Anna Karenina vs. Google Glass: A Conversation with Azar Nafisi
Azar Nafisi, the celebrated Iranian author of “Reading Lolita in Tehran” talks to Michael Skafidas for The WorldPost about literature, the Internet and the West’s false expectations of President Rouhani.
WORLDPOST: Your best seller, “Reading Lolita in Tehran,” exposed the harsh realities of theocratic Iran to millions of readers in the West. It is a reminder of the importance of understanding the lives of others through literature. You have also spoken about the “republic of the imagination” as a magical space, where literature attains power to affect lives not only in terms of entertainment but also politically. Is this still a realistic notion in the electronic era?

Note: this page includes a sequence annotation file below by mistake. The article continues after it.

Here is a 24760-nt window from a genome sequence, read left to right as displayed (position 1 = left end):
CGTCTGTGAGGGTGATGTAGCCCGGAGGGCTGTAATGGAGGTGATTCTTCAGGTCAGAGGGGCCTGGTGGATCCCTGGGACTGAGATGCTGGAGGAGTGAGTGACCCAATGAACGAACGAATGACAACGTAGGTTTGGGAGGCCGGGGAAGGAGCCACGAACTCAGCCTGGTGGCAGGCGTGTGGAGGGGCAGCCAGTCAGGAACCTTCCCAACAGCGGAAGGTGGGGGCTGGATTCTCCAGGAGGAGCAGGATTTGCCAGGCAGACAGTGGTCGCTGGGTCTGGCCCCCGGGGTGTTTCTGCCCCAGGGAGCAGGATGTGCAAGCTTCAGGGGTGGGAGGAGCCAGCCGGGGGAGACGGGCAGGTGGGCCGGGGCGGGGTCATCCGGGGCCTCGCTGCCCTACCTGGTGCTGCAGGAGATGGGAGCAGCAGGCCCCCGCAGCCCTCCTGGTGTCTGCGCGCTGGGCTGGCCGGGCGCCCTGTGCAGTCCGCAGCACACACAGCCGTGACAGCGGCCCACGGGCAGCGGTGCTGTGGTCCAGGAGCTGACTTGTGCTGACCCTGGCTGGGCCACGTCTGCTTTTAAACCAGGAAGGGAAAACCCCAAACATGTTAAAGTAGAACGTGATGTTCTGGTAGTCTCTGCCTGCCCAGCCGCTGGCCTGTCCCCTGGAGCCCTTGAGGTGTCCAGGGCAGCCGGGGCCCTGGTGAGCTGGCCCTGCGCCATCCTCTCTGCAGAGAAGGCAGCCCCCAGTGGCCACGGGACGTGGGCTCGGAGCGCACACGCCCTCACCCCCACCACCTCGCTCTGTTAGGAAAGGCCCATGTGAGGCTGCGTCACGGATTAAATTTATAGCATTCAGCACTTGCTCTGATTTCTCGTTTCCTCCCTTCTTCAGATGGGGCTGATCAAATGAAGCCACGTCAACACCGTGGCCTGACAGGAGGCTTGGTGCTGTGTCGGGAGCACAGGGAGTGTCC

AZAR NAFISI: Of course. Actually, my new book — which will be published in September — is called “The Republic of Imagination,” and it covers to a great extent this topic.
Literature as opposed to politics is very complex; it brings into play a lot of factors that everyday politics or policymaking try to get away from. When you read a book, you do it not to affirm your prejudices or what you already know; you are going to a book in order to discover. It is like Alice running after the white rabbit. She gets excited about things that she doesn’t know.